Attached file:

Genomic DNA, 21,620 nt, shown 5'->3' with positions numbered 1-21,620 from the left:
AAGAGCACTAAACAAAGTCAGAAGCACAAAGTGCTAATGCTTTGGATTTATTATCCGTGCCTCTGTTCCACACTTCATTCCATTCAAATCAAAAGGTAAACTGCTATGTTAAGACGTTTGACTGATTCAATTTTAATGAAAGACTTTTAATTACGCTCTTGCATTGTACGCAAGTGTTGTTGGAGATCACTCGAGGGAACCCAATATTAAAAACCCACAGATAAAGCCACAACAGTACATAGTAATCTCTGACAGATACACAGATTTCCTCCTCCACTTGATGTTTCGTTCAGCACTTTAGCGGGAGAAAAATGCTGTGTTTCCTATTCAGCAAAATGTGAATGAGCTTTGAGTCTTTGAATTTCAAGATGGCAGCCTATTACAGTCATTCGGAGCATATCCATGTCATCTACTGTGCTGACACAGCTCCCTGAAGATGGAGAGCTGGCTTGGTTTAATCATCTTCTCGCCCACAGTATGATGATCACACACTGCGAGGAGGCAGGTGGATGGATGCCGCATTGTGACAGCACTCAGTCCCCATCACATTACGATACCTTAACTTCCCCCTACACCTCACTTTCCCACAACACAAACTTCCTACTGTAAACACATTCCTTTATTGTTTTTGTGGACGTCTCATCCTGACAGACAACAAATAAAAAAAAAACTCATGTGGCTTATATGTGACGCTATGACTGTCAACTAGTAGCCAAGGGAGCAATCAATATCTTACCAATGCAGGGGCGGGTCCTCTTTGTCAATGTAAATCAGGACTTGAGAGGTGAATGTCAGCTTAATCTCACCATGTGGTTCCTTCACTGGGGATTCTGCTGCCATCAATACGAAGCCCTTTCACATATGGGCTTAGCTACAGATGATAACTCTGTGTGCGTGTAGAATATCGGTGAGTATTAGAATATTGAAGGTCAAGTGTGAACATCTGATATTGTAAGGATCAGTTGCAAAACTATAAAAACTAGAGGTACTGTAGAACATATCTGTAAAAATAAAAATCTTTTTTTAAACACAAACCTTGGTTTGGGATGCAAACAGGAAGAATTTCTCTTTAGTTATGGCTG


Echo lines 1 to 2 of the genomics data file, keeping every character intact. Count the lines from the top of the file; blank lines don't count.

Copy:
Genomic DNA, 21,620 nt, shown 5'->3' with positions numbered 1-21,620 from the left:
AAGAGCACTAAACAAAGTCAGAAGCACAAAGTGCTAATGCTTTGGATTTATTATCCGTGCCTCTGTTCCACACTTCATTCCATTCAAATCAAAAGGTAAACTGCTATGTTAAGACGTTTGACTGATTCAATTTTAATGAAAGACTTTTAATTACGCTCTTGCATTGTACGCAAGTGTTGTTGGAGATCACTCGAGGGAACCCAATATTAAAAACCCACAGATAAAGCCACAACAGTACATAGTAATCTCTGACAGATACACAGATTTCCTCCTCCACTTGATGTTTCGTTCAGCACTTTAGCGGGAGAAAAATGCTGTGTTTCCTATTCAGCAAAATGTGAATGAGCTTTGAGTCTTTGAATTTCAAGATGGCAGCCTATTACAGTCATTCGGAGCATATCCATGTCATCTACTGTGCTGACACAGCTCCCTGAAGATGGAGAGCTGGCTTGGTTTAATCATCTTCTCGCCCACAGTATGATGATCACACACTGCGAGGAGGCAGGTGGATGGATGCCGCATTGTGACAGCACTCAGTCCCCATCACATTACGATACCTTAACTTCCCCCTACACCTCACTTTCCCACAACACAAACTTCCTACTGTAAACACATTCCTTTATTGTTTTTGTGGACGTCTCATCCTGACAGACAACAAATAAAAAAAAAACTCATGTGGCTTATATGTGACGCTATGACTGTCAACTAGTAGCCAAGGGAGCAATCAATATCTTACCAATGCAGGGGCGGGTCCTCTTTGTCAATGTAAATCAGGACTTGAGAGGTGAATGTCAGCTTAATCTCACCATGTGGTTCCTTCACTGGGGATTCTGCTGCCATCAATACGAAGCCCTTTCACATATGGGCTTAGCTACAGATGATAACTCTGTGTGCGTGTAGAATATCGGTGAGTATTAGAATATTGAAGGTCAAGTGTGAACATCTGATATTGTAAGGATCAGTTGCAAAACTATAAAAACTAGAGGTACTGTAGAACATATCTGTAAAAATAAAAATCTTTTTTTAAACACAAACCTTGGTTTGGGATGCAAACAGGAAGAATTTCTCTTTAGTTATGGCTG